The mission is weird anyway, but gets weirder when the plot expands to include, and I'm not kidding, a mischievous Alien Mascot which is essentially a beach ball with claws. It shows, too. Interestingly enough, the "voice" of the critter was provided by an unseen Nick Castle, who would go on to play the seen, but unheard Michael Myers in Carpenter's even more influential Halloween! The entire second act of this film essentially consists of the misanthropic O'Bannon chasing around and sparring with the painted beach ball in a very goofy and cartoonish way. This might be tiresome and annoying for some, but the way its put together and the tricks used to film the sequence make it a keeper! It's quite different from the Alien series this sequence helped to spawn, but also quite classic in its own right.
Of course, this beach ball thing is just one example of the inventive, yet very cheap special effects used to make this film a reality. The thing is... these actually work relatively well! Using just about every trick they could access at the university, O'Bannon, Ron Cobb, Bob Greenberg, Greg Jein, Bill Taylor, Harry Walton, John Wash and Jim Danforth all combined to take some very cool miniatures, optical effects, matte paintings, laser lights and stop-motion style animation, blend them on high and carefully place them on the screen for a fine viewing experience. True, these do look cheap and, even for the era, these didn't stand up to the best of the best of the best of the top of the pops. However, in the decades before readily available CGI, a student film with this low a budget, done this will with this convincing of an effects show, the very idea that a bunch of guys like these could pull off such a cool feat is pretty amazing to this day and stands to show what can be done with a determined crew with a big dream.
And the dream paid off. While Dark Star might not be everyone's favorite sci-fi film (though it's made a lot of legendary lists), the people involved with this film got their big break here and went on to do some remarkable things! It's a model of low-budget filmmaking and a testament to how great a small film can be. Of course it helped that so many of these people wore more than one hat. O'Bannon acted, supervised the effects, designed the sets and even edited the film. Carpenter directed, lent his voice, produced and even scored the film (as per usual for him). Watch the credits closely and you'll see such Carpenter regulars and latter day big names like Douglas Knapp, Tommy Lee Wallace and many more!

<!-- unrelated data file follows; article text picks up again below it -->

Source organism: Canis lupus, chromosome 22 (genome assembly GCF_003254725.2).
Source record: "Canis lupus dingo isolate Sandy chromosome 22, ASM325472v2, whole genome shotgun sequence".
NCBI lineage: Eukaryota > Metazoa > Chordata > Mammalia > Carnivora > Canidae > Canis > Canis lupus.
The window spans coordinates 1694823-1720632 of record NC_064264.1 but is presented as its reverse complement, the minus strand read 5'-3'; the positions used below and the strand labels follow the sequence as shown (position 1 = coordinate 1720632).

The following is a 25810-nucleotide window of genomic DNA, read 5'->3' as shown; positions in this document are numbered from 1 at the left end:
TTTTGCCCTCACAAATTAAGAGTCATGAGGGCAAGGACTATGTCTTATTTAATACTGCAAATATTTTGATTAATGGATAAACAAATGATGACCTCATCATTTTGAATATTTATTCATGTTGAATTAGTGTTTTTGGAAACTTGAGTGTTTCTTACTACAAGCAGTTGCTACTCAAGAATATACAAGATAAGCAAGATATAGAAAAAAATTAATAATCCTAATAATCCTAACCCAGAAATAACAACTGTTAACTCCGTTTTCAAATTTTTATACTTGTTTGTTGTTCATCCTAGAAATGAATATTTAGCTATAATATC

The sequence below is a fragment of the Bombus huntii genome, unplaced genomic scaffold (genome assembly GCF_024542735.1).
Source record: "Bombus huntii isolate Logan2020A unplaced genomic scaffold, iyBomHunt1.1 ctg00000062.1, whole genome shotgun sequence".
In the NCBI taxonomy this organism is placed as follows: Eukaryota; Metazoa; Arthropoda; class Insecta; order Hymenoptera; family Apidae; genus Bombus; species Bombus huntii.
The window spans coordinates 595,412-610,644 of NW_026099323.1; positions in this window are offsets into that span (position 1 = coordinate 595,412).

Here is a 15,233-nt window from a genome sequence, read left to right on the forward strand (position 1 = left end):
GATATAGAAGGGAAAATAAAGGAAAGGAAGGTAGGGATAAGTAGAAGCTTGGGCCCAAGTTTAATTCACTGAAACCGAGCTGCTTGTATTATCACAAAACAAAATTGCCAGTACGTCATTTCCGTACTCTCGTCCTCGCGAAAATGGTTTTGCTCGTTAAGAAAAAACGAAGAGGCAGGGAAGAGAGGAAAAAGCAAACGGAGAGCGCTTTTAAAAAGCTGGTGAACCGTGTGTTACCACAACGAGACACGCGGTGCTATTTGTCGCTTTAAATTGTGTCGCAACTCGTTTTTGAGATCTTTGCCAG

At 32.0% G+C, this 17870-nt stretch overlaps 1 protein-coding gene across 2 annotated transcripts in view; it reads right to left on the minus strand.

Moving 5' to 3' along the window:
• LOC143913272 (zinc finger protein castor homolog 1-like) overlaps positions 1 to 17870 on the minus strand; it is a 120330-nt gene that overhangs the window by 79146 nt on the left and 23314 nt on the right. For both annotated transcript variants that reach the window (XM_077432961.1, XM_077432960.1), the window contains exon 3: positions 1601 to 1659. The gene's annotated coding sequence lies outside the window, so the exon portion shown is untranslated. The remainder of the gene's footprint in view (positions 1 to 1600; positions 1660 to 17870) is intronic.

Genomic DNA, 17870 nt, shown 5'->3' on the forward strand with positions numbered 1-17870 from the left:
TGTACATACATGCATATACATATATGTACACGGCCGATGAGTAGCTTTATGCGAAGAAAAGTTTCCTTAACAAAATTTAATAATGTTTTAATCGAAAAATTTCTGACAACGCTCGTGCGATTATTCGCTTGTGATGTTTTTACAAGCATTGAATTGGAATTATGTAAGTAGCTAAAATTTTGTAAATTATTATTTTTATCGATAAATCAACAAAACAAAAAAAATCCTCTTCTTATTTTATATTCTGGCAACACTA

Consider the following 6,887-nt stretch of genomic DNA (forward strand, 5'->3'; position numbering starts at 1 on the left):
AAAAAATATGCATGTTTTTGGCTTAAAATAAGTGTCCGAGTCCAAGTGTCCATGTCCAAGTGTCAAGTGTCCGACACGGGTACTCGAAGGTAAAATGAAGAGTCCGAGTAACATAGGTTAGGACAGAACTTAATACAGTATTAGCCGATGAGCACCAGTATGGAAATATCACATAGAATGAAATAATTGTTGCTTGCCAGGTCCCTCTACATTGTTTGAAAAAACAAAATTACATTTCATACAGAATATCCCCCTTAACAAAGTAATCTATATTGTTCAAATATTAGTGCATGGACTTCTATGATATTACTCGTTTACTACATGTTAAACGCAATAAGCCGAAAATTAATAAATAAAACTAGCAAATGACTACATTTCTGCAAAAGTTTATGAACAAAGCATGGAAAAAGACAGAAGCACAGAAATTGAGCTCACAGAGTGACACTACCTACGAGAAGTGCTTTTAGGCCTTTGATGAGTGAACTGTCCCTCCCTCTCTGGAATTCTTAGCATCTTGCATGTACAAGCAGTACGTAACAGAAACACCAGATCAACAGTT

NOW how much would you pay?
Needless to say, Dark Star is not without its flaws. These are obvious, considering all, and being obvious, they're hardly worth mentioning here. Let's put it like this... it's a 1973 student short(-ish) film shot for a few thousand dollars with extra scenes added to it for its 1974 big screen debut starring a bunch of unshaven college buddies playing around with backdrops, lit-up ice cube trays and cool-looking models. The whole thing just happened to get picked up, just happened to spawn similar, influential films, just happened to be quite cool in its own right and just happened to launch the careers of a great many involved into planet-rubbling hyperspace!
Yep, Dark Star, the small sci-fi film about clawed beach-ball alien Mascots, outer-space surfing, country music songs about Benson, Arizona, really intelligent talking weapons of mass destruction and the crazy astronauts who LOVE them is far from a bomb itself. It's worth at LEAST Three point Five Stars out of Five and is worth seeing for all that it is, not just all that it's led to! Like the titular Dark Star vessel's main cargo, this film knew what its destiny was and was perfectly happy being nothing more than a bomb. But like those same crazy ass bombs, the film ended up being so very much more. See it, put your analytical hat on, but never let yourself forget to have a great time in the crazed spacecraft. As for me, I've just picked up "The Best of John Yager's Greatest Hits Collection Volume One" and I'm in that spacey, surfy, mellow mood. Come join me as we fall into the atmosphere, True Believers! For the rest of you, I'll see you all in the next reel!!!